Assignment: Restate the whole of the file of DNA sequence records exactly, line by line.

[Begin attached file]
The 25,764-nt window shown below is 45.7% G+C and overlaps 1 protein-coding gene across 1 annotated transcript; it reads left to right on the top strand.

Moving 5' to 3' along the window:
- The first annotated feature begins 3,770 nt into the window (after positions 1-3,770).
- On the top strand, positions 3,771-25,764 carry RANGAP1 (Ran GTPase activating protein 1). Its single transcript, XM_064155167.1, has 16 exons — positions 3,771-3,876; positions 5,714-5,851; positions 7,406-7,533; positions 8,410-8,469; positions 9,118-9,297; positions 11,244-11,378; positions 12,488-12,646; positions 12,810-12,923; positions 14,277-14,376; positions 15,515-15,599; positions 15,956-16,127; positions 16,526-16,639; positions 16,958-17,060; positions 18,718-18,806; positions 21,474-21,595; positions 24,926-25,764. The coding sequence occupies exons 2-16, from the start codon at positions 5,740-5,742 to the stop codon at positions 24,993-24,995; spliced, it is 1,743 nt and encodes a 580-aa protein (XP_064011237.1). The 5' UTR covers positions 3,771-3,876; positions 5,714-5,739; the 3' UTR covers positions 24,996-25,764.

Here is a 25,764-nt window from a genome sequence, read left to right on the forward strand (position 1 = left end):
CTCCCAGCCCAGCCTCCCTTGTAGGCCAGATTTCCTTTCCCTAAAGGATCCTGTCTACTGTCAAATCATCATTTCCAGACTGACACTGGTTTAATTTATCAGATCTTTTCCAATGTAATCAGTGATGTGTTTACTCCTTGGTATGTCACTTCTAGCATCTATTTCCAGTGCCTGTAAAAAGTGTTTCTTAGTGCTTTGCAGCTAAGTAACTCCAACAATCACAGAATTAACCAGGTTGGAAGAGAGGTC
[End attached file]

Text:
The 25,764-nt window shown below is 45.7% G+C and overlaps 1 protein-coding gene across 1 annotated transcript; it reads left to right on the top strand.

Moving 5' to 3' along the window:
- The first annotated feature begins 3,770 nt into the window (after positions 1-3,770).
- On the top strand, positions 3,771-25,764 carry RANGAP1 (Ran GTPase activating protein 1). Its single transcript, XM_064155167.1, has 16 exons — positions 3,771-3,876; positions 5,714-5,851; positions 7,406-7,533; positions 8,410-8,469; positions 9,118-9,297; positions 11,244-11,378; positions 12,488-12,646; positions 12,810-12,923; positions 14,277-14,376; positions 15,515-15,599; positions 15,956-16,127; positions 16,526-16,639; positions 16,958-17,060; positions 18,718-18,806; positions 21,474-21,595; positions 24,926-25,764. The coding sequence occupies exons 2-16, from the start codon at positions 5,740-5,742 to the stop codon at positions 24,993-24,995; spliced, it is 1,743 nt and encodes a 580-aa protein (XP_064011237.1). The 5' UTR covers positions 3,771-3,876; positions 5,714-5,739; the 3' UTR covers positions 24,996-25,764.

Here is a 25,764-nt window from a genome sequence, read left to right on the forward strand (position 1 = left end):
CTCCCAGCCCAGCCTCCCTTGTAGGCCAGATTTCCTTTCCCTAAAGGATCCTGTCTACTGTCAAATCATCATTTCCAGACTGACACTGGTTTAATTTATCAGATCTTTTCCAATGTAATCAGTGATGTGTTTACTCCTTGGTATGTCACTTCTAGCATCTATTTCCAGTGCCTGTAAAAAGTGTTTCTTAGTGCTTTGCAGCTAAGTAACTCCAACAATCACAGAATTAACCAGGTTGGAAGAGAGGTC